Voltage Drop: Some Dealers Reduce Future Allocation of 2012 Chevy Volt

In a setback to General Motors' goal of selling more Chevrolet Volts, new reports suggest a number of U.S. dealers are refusing to increase their inventories of the plug-in electric vehicle.

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Some dealers are likely concerned about the recent crash test performed by the National Highway Traffic Safety Administration. Three weeks after the test, a damaged battery pack and coolant line caught fire, raising questions about the Volt’s safety. The NHTSA conducted an investigation and concluded last week that it “does not believe that Chevy Volts or other electric vehicles pose a greater risk of fire than gasoline-powered vehicles.” Regardless, Chevy released a number of retrofits to make the Volt safer and plans to better educate owners on proper procedures to take following a collision.

In addition to the investigation, some dealers are discouraged by the Volt’s sales performance thus far. According to The Automotive News, GM sold 7,671 Volts in 2011, missing its goal of 10,000 units.

We spoke with GM spokesperson Rob Peterson who was cautious to say exactly why some dealers are becoming wary of taking on more Volts.

“I’m confident that once all the chatter of the investigation and misinformation is finally behind us then things will return back to normal,” Peterson said. “Only then will we get a better idea of what to expect in terms of sales for 2012.”

Automotive News found a number of dealers who said customer interest has dropped off including one East Coast Chevy dealer who reluctantly accepted five Volts allocated to him this month.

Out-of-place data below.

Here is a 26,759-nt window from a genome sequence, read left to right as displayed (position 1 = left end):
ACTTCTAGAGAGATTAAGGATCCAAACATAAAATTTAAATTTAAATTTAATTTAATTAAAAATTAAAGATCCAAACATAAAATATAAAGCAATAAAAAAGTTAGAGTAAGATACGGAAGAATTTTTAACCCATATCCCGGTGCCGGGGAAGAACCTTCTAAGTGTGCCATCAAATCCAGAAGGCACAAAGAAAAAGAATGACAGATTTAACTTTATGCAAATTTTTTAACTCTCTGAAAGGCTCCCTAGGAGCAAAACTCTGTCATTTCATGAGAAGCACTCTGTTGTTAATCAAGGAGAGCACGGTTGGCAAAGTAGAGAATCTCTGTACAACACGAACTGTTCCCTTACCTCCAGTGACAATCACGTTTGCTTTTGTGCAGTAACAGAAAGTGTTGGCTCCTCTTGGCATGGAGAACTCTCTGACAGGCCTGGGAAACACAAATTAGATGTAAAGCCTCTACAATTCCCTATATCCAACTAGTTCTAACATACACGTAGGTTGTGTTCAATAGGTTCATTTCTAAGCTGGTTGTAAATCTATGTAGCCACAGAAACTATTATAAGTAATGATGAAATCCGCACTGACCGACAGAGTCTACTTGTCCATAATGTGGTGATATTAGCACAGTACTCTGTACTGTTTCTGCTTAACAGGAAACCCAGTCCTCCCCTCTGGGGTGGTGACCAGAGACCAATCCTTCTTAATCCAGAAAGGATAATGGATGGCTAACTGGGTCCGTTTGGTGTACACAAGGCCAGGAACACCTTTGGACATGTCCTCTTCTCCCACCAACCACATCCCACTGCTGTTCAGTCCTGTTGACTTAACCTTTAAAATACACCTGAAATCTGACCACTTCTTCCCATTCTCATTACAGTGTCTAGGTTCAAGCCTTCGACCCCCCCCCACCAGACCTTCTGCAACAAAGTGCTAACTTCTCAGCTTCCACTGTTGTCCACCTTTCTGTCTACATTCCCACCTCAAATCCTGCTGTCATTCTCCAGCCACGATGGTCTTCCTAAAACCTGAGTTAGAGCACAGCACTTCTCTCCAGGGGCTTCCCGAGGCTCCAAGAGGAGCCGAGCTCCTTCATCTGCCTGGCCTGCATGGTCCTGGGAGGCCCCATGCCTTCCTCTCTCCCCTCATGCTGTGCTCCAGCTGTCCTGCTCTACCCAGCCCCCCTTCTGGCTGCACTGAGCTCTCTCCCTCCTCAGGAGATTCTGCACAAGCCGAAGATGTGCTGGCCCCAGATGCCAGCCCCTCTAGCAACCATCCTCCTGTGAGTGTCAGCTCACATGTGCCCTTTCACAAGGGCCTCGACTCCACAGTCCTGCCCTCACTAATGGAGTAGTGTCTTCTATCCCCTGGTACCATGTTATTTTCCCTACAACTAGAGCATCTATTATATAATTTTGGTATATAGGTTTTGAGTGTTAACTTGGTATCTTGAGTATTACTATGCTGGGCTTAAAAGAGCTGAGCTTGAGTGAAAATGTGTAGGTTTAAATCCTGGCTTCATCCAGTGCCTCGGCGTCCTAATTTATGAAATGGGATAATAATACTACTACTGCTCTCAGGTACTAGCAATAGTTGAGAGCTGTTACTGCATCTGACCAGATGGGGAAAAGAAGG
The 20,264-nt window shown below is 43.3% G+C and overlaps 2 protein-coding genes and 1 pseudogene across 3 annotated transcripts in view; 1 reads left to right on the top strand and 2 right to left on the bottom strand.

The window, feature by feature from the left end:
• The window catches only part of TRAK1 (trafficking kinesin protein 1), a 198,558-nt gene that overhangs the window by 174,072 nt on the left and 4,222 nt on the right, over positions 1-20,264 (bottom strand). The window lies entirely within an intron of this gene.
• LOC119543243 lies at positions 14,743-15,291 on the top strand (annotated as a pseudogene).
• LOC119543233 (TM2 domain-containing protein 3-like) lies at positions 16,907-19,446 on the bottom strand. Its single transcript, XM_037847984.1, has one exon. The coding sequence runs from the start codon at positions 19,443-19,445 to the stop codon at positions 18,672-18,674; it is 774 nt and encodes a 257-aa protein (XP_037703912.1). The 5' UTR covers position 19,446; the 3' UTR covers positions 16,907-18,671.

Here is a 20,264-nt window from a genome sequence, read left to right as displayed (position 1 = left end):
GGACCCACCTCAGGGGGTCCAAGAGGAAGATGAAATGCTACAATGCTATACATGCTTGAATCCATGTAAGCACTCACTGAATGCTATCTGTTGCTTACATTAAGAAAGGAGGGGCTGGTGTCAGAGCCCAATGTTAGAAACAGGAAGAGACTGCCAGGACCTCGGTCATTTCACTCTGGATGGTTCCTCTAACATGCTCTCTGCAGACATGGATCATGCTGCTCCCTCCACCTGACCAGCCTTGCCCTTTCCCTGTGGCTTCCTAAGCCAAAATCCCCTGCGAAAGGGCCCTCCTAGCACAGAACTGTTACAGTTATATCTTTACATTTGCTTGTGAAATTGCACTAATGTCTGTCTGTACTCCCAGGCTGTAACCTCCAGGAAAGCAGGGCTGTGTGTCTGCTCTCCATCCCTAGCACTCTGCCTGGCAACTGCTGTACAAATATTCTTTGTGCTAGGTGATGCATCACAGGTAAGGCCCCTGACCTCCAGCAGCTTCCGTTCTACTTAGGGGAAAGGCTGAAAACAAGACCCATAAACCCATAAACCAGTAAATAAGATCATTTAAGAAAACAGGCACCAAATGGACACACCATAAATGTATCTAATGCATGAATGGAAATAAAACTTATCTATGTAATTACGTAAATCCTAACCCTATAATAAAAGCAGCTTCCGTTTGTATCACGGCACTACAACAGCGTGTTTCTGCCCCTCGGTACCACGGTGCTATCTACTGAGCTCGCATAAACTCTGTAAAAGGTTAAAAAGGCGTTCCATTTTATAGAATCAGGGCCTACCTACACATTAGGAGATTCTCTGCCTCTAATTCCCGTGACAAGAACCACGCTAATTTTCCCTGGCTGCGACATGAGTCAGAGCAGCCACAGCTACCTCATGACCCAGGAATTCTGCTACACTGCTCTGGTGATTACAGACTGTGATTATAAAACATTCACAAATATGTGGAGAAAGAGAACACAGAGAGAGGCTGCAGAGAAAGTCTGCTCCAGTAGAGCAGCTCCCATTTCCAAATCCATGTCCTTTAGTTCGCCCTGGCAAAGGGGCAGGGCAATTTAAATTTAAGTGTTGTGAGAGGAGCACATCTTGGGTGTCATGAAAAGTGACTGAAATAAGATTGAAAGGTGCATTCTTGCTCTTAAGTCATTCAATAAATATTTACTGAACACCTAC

"I probably should have taken only one," the dealer told Automotive News. "Sometimes as a dealer you choose to do things that are good for the company. I believe in the car."

However, it’s a different story out in California, one of the Volt’s strongest markets, where the dealers we spoke to are experiencing the opposite. Community Chevrolet in Burbank, California, sold about 12 to 15 Volts in 2011, and told us they'll accept any and all allocated units headed to the dealership.

“I think we have a good customer base down here in Southern California, and they all have nothing but good things to say about the Volt,” said sales manager A.J. Mendoza. “We feel reassured by what GM told us and I think customers know the cars wouldn’t be on the streets if they’re not safe.”  Mendoza also said his dealership hasn’t had any Volt owners attempt to sell back their car following GM’s offer stemming from the fire investigation.

“These cars are gold here in California,” said Carlos Uruchurtu, General Manager of Win Chevrolet in Carson, CA. “GM has done everything they can do with the investigation and a lot of it is just typical media hype and misinformation.” He points out that the particular Volt involved in the NHTSA crash was improperly handled and stored following the test.His store sold 14 Volts last year and will accept all 12 units allocated by GM. Uruchurtu also expects sales to pick up once HOV-approved Volts arrive in showrooms in a few months.

Source: Automotive News (subscription required)

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